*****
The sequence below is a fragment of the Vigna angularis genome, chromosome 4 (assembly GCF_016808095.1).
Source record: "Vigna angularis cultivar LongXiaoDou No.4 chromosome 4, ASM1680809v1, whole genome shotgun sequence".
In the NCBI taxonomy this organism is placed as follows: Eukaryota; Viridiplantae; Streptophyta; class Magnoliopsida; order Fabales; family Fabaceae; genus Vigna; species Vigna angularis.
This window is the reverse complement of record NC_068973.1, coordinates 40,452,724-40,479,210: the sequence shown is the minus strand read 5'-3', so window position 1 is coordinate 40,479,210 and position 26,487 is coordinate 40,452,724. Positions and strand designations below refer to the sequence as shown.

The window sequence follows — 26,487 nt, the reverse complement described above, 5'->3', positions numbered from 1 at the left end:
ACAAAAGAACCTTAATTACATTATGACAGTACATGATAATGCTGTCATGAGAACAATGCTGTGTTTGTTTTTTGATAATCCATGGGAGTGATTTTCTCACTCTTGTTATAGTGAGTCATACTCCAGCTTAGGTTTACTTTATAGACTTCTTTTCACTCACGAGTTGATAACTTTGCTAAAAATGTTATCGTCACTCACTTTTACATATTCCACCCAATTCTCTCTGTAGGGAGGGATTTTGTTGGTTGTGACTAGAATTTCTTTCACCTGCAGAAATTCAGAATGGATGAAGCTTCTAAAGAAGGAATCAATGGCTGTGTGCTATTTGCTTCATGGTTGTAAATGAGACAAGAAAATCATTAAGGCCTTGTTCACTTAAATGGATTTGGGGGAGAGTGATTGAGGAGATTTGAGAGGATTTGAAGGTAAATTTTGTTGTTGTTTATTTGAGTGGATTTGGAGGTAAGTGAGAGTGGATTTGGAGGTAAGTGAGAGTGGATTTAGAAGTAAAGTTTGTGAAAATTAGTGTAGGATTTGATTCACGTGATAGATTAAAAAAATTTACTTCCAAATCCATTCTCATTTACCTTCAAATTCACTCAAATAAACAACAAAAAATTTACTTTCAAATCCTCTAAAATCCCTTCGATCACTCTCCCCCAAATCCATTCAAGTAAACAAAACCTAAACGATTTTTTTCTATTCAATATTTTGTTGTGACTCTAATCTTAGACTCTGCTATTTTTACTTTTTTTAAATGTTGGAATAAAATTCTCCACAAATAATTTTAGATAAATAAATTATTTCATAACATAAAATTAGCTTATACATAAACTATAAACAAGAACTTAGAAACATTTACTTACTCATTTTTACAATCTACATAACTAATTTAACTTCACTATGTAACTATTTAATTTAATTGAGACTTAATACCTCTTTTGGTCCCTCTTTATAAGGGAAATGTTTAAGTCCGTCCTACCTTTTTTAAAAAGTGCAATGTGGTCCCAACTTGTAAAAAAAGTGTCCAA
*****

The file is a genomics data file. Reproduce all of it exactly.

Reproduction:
The sequence below is a fragment of the Vigna angularis genome, chromosome 4 (assembly GCF_016808095.1).
Source record: "Vigna angularis cultivar LongXiaoDou No.4 chromosome 4, ASM1680809v1, whole genome shotgun sequence".
In the NCBI taxonomy this organism is placed as follows: Eukaryota; Viridiplantae; Streptophyta; class Magnoliopsida; order Fabales; family Fabaceae; genus Vigna; species Vigna angularis.
This window is the reverse complement of record NC_068973.1, coordinates 40,452,724-40,479,210: the sequence shown is the minus strand read 5'-3', so window position 1 is coordinate 40,479,210 and position 26,487 is coordinate 40,452,724. Positions and strand designations below refer to the sequence as shown.

The window sequence follows — 26,487 nt, the reverse complement described above, 5'->3', positions numbered from 1 at the left end:
ACAAAAGAACCTTAATTACATTATGACAGTACATGATAATGCTGTCATGAGAACAATGCTGTGTTTGTTTTTTGATAATCCATGGGAGTGATTTTCTCACTCTTGTTATAGTGAGTCATACTCCAGCTTAGGTTTACTTTATAGACTTCTTTTCACTCACGAGTTGATAACTTTGCTAAAAATGTTATCGTCACTCACTTTTACATATTCCACCCAATTCTCTCTGTAGGGAGGGATTTTGTTGGTTGTGACTAGAATTTCTTTCACCTGCAGAAATTCAGAATGGATGAAGCTTCTAAAGAAGGAATCAATGGCTGTGTGCTATTTGCTTCATGGTTGTAAATGAGACAAGAAAATCATTAAGGCCTTGTTCACTTAAATGGATTTGGGGGAGAGTGATTGAGGAGATTTGAGAGGATTTGAAGGTAAATTTTGTTGTTGTTTATTTGAGTGGATTTGGAGGTAAGTGAGAGTGGATTTGGAGGTAAGTGAGAGTGGATTTAGAAGTAAAGTTTGTGAAAATTAGTGTAGGATTTGATTCACGTGATAGATTAAAAAAATTTACTTCCAAATCCATTCTCATTTACCTTCAAATTCACTCAAATAAACAACAAAAAATTTACTTTCAAATCCTCTAAAATCCCTTCGATCACTCTCCCCCAAATCCATTCAAGTAAACAAAACCTAAACGATTTTTTTCTATTCAATATTTTGTTGTGACTCTAATCTTAGACTCTGCTATTTTTACTTTTTTTAAATGTTGGAATAAAATTCTCCACAAATAATTTTAGATAAATAAATTATTTCATAACATAAAATTAGCTTATACATAAACTATAAACAAGAACTTAGAAACATTTACTTACTCATTTTTACAATCTACATAACTAATTTAACTTCACTATGTAACTATTTAATTTAATTGAGACTTAATACCTCTTTTGGTCCCTCTTTATAAGGGAAATGTTTAAGTCCGTCCTACCTTTTTTAAAAAGTGCAATGTGGTCCCAACTTGTAAAAAAAGTGTCCAA